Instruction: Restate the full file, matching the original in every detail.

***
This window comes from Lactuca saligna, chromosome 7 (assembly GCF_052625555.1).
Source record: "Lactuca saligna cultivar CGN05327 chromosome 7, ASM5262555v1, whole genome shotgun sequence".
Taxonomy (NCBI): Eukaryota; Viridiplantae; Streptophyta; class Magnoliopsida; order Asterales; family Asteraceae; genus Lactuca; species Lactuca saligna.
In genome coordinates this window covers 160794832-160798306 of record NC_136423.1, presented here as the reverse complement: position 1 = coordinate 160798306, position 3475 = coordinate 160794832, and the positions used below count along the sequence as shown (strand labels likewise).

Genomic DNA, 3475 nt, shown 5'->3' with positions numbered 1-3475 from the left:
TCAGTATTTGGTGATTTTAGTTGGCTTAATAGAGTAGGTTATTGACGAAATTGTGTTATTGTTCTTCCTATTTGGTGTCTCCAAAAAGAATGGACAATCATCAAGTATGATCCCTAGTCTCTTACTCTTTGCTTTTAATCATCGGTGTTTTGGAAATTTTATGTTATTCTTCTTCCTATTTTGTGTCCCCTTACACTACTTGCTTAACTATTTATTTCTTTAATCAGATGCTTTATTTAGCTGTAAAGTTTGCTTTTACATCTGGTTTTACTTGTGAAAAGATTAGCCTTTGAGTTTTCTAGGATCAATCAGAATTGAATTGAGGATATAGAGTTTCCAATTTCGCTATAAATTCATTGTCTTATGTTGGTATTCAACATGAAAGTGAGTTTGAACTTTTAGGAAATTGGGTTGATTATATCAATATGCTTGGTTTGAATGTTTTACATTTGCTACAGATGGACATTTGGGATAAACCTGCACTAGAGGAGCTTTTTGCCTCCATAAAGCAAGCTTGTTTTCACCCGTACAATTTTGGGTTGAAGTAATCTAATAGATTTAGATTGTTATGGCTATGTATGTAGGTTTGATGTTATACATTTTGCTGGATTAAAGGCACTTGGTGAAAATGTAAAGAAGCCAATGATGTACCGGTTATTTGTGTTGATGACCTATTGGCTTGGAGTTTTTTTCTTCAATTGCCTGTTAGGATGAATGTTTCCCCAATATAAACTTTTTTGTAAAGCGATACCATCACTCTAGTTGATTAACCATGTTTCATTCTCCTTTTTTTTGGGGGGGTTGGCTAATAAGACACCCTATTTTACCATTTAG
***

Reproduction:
This window comes from Lactuca saligna, chromosome 7 (assembly GCF_052625555.1).
Source record: "Lactuca saligna cultivar CGN05327 chromosome 7, ASM5262555v1, whole genome shotgun sequence".
Taxonomy (NCBI): Eukaryota; Viridiplantae; Streptophyta; class Magnoliopsida; order Asterales; family Asteraceae; genus Lactuca; species Lactuca saligna.
In genome coordinates this window covers 160794832-160798306 of record NC_136423.1, presented here as the reverse complement: position 1 = coordinate 160798306, position 3475 = coordinate 160794832, and the positions used below count along the sequence as shown (strand labels likewise).

Genomic DNA, 3475 nt, shown 5'->3' with positions numbered 1-3475 from the left:
TCAGTATTTGGTGATTTTAGTTGGCTTAATAGAGTAGGTTATTGACGAAATTGTGTTATTGTTCTTCCTATTTGGTGTCTCCAAAAAGAATGGACAATCATCAAGTATGATCCCTAGTCTCTTACTCTTTGCTTTTAATCATCGGTGTTTTGGAAATTTTATGTTATTCTTCTTCCTATTTTGTGTCCCCTTACACTACTTGCTTAACTATTTATTTCTTTAATCAGATGCTTTATTTAGCTGTAAAGTTTGCTTTTACATCTGGTTTTACTTGTGAAAAGATTAGCCTTTGAGTTTTCTAGGATCAATCAGAATTGAATTGAGGATATAGAGTTTCCAATTTCGCTATAAATTCATTGTCTTATGTTGGTATTCAACATGAAAGTGAGTTTGAACTTTTAGGAAATTGGGTTGATTATATCAATATGCTTGGTTTGAATGTTTTACATTTGCTACAGATGGACATTTGGGATAAACCTGCACTAGAGGAGCTTTTTGCCTCCATAAAGCAAGCTTGTTTTCACCCGTACAATTTTGGGTTGAAGTAATCTAATAGATTTAGATTGTTATGGCTATGTATGTAGGTTTGATGTTATACATTTTGCTGGATTAAAGGCACTTGGTGAAAATGTAAAGAAGCCAATGATGTACCGGTTATTTGTGTTGATGACCTATTGGCTTGGAGTTTTTTTCTTCAATTGCCTGTTAGGATGAATGTTTCCCCAATATAAACTTTTTTGTAAAGCGATACCATCACTCTAGTTGATTAACCATGTTTCATTCTCCTTTTTTTTGGGGGGGTTGGCTAATAAGACACCCTATTTTACCATTTAG